Figure 1: Combustible residues in lower hull compartment.
Figure 2: Lead and Cadmium fumes from paint during burning of ship's plate.
Figure 3: Pipe insulation containing asbestos.
Figure 4: PCBs identified in electrical capacitors.
Figure 5: CHT tank containing sewage residue.
Scrapping vessels presents safety, health, and environmental hazards. Because hazardous materials are used in ship construction and repair and may be contained in fuel and cargo residues, vessels being scrapped present safety, health and environmental hazards. Prior to scrapping, it is recommended that an inventory of hazardous materials be taken. This inventory should identify all hazardous material on the vessel that should be removed or disposed of in order to protect workers and prevent fire. Examples of hazardous materials include:
- Flammable or combustible residues (fuel, hydraulic fluid, lube oil). See Figure 1.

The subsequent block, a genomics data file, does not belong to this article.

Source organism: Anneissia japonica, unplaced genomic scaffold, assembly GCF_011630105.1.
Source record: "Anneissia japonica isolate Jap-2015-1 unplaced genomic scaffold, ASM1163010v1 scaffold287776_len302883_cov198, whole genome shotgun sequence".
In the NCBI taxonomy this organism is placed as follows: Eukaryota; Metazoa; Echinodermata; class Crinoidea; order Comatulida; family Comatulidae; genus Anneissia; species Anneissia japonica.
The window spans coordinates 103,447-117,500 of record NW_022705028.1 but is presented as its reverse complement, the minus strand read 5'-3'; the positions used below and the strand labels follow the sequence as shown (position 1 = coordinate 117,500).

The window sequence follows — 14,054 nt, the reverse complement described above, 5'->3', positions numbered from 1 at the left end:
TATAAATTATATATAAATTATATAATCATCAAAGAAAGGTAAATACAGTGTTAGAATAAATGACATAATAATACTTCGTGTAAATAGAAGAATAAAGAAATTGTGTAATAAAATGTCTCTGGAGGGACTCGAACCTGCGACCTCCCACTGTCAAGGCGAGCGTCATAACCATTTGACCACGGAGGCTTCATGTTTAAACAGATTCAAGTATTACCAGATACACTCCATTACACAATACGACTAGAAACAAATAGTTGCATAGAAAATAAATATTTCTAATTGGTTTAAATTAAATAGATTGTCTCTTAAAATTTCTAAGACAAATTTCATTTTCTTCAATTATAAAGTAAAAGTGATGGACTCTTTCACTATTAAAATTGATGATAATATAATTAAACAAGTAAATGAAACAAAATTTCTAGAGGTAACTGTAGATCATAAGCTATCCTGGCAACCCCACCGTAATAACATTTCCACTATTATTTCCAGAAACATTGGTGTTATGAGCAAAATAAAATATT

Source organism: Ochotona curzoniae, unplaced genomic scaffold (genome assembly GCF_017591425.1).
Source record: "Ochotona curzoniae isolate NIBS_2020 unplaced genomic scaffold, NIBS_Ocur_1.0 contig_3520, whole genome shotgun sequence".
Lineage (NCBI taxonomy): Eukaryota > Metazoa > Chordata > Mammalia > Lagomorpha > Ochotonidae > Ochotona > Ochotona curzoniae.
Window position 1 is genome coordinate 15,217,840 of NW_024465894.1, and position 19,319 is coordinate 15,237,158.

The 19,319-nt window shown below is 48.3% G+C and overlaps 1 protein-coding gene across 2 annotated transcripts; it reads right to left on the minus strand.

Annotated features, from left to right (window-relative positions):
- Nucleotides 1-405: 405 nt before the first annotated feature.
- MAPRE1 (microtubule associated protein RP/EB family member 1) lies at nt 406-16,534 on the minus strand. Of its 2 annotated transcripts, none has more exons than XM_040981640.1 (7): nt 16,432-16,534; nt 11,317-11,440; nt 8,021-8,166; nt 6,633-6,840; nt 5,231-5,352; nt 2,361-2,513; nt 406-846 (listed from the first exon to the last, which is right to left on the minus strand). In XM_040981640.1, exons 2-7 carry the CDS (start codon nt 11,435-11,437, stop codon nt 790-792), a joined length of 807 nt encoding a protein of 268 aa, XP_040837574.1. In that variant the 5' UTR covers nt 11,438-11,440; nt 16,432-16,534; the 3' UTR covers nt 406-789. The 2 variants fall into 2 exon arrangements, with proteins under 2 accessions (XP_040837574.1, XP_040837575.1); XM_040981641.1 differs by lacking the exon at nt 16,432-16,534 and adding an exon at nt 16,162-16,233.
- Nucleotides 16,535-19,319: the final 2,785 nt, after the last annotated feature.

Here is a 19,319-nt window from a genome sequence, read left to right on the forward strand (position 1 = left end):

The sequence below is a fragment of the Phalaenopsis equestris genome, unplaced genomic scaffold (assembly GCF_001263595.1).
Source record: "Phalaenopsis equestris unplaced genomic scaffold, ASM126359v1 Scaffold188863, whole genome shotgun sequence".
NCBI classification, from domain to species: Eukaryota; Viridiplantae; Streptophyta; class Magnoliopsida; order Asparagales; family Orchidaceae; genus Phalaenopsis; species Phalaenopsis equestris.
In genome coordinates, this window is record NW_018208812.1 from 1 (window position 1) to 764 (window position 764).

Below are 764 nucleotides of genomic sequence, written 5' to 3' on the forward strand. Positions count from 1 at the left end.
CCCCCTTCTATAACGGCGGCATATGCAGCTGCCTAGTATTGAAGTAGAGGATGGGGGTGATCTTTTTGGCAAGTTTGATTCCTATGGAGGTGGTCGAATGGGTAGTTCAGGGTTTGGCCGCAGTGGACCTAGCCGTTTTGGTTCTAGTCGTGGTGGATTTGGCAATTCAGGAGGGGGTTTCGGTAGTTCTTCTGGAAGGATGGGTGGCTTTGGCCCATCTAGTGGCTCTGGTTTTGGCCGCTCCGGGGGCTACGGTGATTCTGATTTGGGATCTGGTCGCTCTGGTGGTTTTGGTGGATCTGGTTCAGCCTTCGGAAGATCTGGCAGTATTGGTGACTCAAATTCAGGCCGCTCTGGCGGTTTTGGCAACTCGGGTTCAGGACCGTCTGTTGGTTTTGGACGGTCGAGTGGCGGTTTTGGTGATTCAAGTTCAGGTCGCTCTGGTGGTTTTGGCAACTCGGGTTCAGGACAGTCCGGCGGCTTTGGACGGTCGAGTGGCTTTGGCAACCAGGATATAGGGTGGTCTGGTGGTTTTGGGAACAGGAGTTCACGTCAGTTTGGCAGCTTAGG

- Cargo residues (coal, sulfur, corrosives, pesticides, and fumigants).
- Paints (containing Lead, Cadmium, PCBs). See Figure 2.
- Preservatives (tank coatings, Cosmoline).
- Asbestos (pipe insulation, bulkheads, wiring, tile, boilers). See Figure 3.
- Foam insulation (cyanide, toxic byproducts) .
- Electrical equipment and wiring (PCBs, asbestos, lead-shielded cable). See Figure 4.
- Biological hazards (sewage tanks). See Figure 5.
- Radioactive materials (gauges and level indicators).
- Fire protection system (CO2, Halon, foam).
During shipbreaking, in addition to understanding the use of hazardous materials used in shipbuilding, repair and breaking; the following should be conducted to help determine the location of hazardous materials:
- Conduct bulk sampling (such as insulation, paints, and electrical equipment and wiring)
- Review vessels drawings (such as initial drawings and as-built drawings)
- Review ships logs (such as fuel, maintenance, cargo, and repair logs)
Note: EPA has additional environmental requirements that apply to shipbreaking. See the EPA Guide for Ship Scrappers.
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